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Opioid crisis hits close to home

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A photo of Blackman High School graduate Brandon Fraser, taken a few months before he passed away. COURTESY PHOTO

Fourth Congressional District candidate Steven Reynolds and his wife Shelley are trying to shine a light on the national opioid crisis nearly two years after her son died of an overdose.

Brandon Fraser, a Blackman High graduate, left a troubled life in Murfreesboro and moved to St. Petersburg, Fla., in 2014 where he was working full time, exercising regularly at a gym and had just gotten his own apartment in late November 2015 when disaster struck, according to the Reynolds.

"He had planned to come up to visit us. Everything was going really good in his life and on the beach, and he was loving life. About two weeks after ...," Steven trails off.

"Dec. 3, I got a knock on the door at 3 o'clock in the morning," Shelley says, starting to tear up as she recalls the pain of hearing police tell her the news. Her son had been found dead in his apartment from cardiac arrest.

For weeks, they tried to figure out what happened, even wondering if he had been using steroids because he'd put on 30 pounds in a short period of time. They queried people he'd stayed with, asking if he had been using the dangerous drug. They all said no.

"We don't know if it was his first time. We don't know if he was relapsing from something prior. We just don't know. It was extremely difficult, as you can imagine, on our family and Shelley in particular," says Steven.

More than two months later, the toxicology report showed he overdosed on heroin. And even before then, Brandon's cell phone showed someone came to his apartment the night he died, likely the person who sold him the drugs, they say.

Brandon had a checkered past in Murfreesboro, including problems with alcohol and run-ins with the law for assault. Shelley and Steven, who married after his death, believed he had turned his life in a new direction.

His friends rallied around them in the aftermath, and they prefer to talk about his good points, such as his penchant for helping veterans and even giving a friend a place to stay in Florida for a couple of weeks.

More than anything, though, they want people to understand the problem gripping the nation and Tennessee in particular, where 1,451 people died from drug overdoses in 2015 and 6,036 in a five-year period, according to the state Department of Health.

"It's easy for us to get out of bed in the morning and fight this fight," Steven says. "We think about Brandon, and I don't want to see another mother go through what my wife has been through. We don't want to see other families go through this anymore. This is one of the drivers behind our campaign."

The Reynolds chose not to talk about Brandon's death in 2016 when he ran for Congress on the Democratic ticket and lost to Republican U.S. Rep. Scott DesJarlais of South Pittsburg.

But with the death of Max Barry, son of Nashville Mayor Megan Barry, shocking the greater Davidson County community, they decided it was time to finally discuss Brandon's death publicly.

"The proliferation of narcotics on the street, this is one of the reasons I ran," Steven says.

This cycle he is squaring off against Rutherford County teacher Mariah Phillips in the Democratic primary in 2018.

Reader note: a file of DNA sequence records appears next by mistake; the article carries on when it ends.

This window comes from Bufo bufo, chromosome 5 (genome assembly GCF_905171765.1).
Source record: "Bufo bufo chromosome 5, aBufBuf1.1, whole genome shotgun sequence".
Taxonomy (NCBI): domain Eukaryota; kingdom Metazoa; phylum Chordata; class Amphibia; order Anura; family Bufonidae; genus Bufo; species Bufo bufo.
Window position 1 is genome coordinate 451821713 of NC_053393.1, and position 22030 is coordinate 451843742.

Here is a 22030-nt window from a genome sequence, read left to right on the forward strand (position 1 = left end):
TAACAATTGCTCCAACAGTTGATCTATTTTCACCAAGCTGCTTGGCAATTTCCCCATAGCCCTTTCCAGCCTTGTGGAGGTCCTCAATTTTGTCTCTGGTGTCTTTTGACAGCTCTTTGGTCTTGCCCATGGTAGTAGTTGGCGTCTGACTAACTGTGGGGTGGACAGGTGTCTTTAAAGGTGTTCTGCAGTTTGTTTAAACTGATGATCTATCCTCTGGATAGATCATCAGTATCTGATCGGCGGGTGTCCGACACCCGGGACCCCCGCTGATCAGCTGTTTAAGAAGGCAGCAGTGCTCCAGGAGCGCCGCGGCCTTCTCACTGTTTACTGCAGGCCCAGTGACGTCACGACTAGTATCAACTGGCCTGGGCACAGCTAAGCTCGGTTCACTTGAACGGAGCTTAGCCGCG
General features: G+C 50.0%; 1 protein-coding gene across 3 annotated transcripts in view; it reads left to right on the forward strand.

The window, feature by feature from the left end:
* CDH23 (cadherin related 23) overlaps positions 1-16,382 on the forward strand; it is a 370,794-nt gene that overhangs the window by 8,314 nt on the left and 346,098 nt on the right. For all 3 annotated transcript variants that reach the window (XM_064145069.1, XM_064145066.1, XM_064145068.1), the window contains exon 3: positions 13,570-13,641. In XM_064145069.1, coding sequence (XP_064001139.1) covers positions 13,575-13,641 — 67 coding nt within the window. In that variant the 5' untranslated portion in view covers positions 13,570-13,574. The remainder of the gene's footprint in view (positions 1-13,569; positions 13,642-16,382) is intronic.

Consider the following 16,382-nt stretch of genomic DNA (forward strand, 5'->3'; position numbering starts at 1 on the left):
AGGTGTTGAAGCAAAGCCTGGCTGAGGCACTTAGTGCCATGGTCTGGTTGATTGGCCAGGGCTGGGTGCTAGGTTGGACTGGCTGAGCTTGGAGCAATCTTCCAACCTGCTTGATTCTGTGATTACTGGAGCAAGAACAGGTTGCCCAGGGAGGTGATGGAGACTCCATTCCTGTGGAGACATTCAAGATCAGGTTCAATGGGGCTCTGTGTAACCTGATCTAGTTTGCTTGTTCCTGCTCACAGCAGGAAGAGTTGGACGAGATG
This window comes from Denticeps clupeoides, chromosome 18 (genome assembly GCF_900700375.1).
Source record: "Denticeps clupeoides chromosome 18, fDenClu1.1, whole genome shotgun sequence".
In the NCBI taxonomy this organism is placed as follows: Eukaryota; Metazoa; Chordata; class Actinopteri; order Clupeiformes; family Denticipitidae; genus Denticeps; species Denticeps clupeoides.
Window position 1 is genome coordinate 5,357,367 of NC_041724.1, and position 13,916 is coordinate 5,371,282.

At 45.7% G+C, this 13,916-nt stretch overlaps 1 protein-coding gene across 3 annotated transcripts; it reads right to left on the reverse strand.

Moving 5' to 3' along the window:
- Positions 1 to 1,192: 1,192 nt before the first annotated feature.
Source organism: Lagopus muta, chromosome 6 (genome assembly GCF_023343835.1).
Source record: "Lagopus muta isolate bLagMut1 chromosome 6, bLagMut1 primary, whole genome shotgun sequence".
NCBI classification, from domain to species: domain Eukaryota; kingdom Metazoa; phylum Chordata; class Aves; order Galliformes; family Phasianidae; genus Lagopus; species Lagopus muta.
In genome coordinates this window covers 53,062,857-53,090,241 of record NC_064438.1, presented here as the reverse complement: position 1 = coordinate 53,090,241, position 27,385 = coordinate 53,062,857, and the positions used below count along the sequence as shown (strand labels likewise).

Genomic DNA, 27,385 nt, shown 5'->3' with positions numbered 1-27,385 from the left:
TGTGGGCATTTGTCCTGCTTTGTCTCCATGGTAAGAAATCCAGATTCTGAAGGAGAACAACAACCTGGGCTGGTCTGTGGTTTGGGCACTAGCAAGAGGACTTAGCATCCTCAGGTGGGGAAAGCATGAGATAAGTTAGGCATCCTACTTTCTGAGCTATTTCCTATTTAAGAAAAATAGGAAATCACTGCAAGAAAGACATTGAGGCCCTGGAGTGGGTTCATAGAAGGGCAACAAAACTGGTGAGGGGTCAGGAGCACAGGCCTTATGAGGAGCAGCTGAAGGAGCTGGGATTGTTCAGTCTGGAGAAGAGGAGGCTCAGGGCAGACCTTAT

Reynolds, who coached youth baseball for 17 years, tells the story of one Riverdale High School student who died of an overdose from cancer medication.

"How does a junior in high school or anybody get their hands on a stage IV cancer narcotic?" he asks. "We didn't have this when we were kids in the '70s and '80s."

Reynolds contends better control is needed in the chain of custody of opiates and opioids. A pharmaceutical database with better tracking could stop people from buying drugs in Franklin County, for example, then driving to Huntsville, Ala., to fill the same prescription, he says.

"Pill mills" in rural areas are another problem, places where prescriptions too often are being written for painkillers and other drugs by people who aren't "family doctors," Reynolds contends.

Reynolds also believes the federal government should decriminalize marijuana and place a 20 percent excise tax on it. Each state could decide whether to approve recreational or medical marijuana use, and the tax revenue from its sales could be used for rehabilitation, mental health care, education and the public defender's office, he says.

"Right now, marijuana, it's systemic racism," he argues, contending many young African-American kids can't afford an attorney if they're busted on a pot charge while many white kids can. Thus, Reynolds says, too many minority Tennesseans are being excluded from jobs, student loans and college because they couldn't hire an attorney to represent them on a minor marijuana arrest when they were teens.

"It seems counter-intuitive. It's very controversial here because of reefer madness and everything we've dealt with over the year. But let's be honest, anyone who wants to smoke marijuana in Tennessee or consume cannabis can do it at any time," Reynolds says.

Another problem, which can vary from state to state, lies with going after those who sell illicit drugs. In Brandon's case, they found the dealer's contact information on his cell phone. But in Florida, unless the transaction is physically witnessed, they said, the person can't be held responsible.

"We knew where it came from. We had the guy's number. We told the detectives," Steven says.

"And they did nothing. They put him in their database to keep an eye on him," Shelley adds. "This is a shame. This is something that needs to be changed. They need to be held responsible, because he was able to go back out there the next day and do the same thing. And the evidence is right there. It just doesn't seem right."

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